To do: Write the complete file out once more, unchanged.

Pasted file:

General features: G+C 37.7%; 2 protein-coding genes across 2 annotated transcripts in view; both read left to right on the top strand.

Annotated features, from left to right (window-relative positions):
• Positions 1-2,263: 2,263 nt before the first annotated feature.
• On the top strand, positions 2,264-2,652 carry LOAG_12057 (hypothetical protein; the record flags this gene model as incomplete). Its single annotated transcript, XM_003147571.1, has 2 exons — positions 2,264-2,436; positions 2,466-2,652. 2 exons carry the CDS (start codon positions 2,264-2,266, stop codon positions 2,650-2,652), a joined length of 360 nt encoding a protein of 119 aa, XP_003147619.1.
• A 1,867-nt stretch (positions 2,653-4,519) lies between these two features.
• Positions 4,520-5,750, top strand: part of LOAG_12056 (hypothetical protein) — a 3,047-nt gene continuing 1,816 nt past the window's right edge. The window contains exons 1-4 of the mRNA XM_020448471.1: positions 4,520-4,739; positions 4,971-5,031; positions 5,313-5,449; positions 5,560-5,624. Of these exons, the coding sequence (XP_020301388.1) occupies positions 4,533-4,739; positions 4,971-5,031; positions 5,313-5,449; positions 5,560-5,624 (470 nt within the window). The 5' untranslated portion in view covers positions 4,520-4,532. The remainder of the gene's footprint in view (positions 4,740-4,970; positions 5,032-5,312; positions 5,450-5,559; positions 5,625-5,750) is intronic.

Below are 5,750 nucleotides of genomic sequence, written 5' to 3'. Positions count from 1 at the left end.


General features: G+C 37.7%; 2 protein-coding genes across 2 annotated transcripts in view; both read left to right on the top strand.

Annotated features, from left to right (window-relative positions):
• Positions 1-2,263: 2,263 nt before the first annotated feature.
• On the top strand, positions 2,264-2,652 carry LOAG_12057 (hypothetical protein; the record flags this gene model as incomplete). Its single annotated transcript, XM_003147571.1, has 2 exons — positions 2,264-2,436; positions 2,466-2,652. 2 exons carry the CDS (start codon positions 2,264-2,266, stop codon positions 2,650-2,652), a joined length of 360 nt encoding a protein of 119 aa, XP_003147619.1.
• A 1,867-nt stretch (positions 2,653-4,519) lies between these two features.
• Positions 4,520-5,750, top strand: part of LOAG_12056 (hypothetical protein) — a 3,047-nt gene continuing 1,816 nt past the window's right edge. The window contains exons 1-4 of the mRNA XM_020448471.1: positions 4,520-4,739; positions 4,971-5,031; positions 5,313-5,449; positions 5,560-5,624. Of these exons, the coding sequence (XP_020301388.1) occupies positions 4,533-4,739; positions 4,971-5,031; positions 5,313-5,449; positions 5,560-5,624 (470 nt within the window). The 5' untranslated portion in view covers positions 4,520-4,532. The remainder of the gene's footprint in view (positions 4,740-4,970; positions 5,032-5,312; positions 5,450-5,559; positions 5,625-5,750) is intronic.

Below are 5,750 nucleotides of genomic sequence, written 5' to 3'. Positions count from 1 at the left end.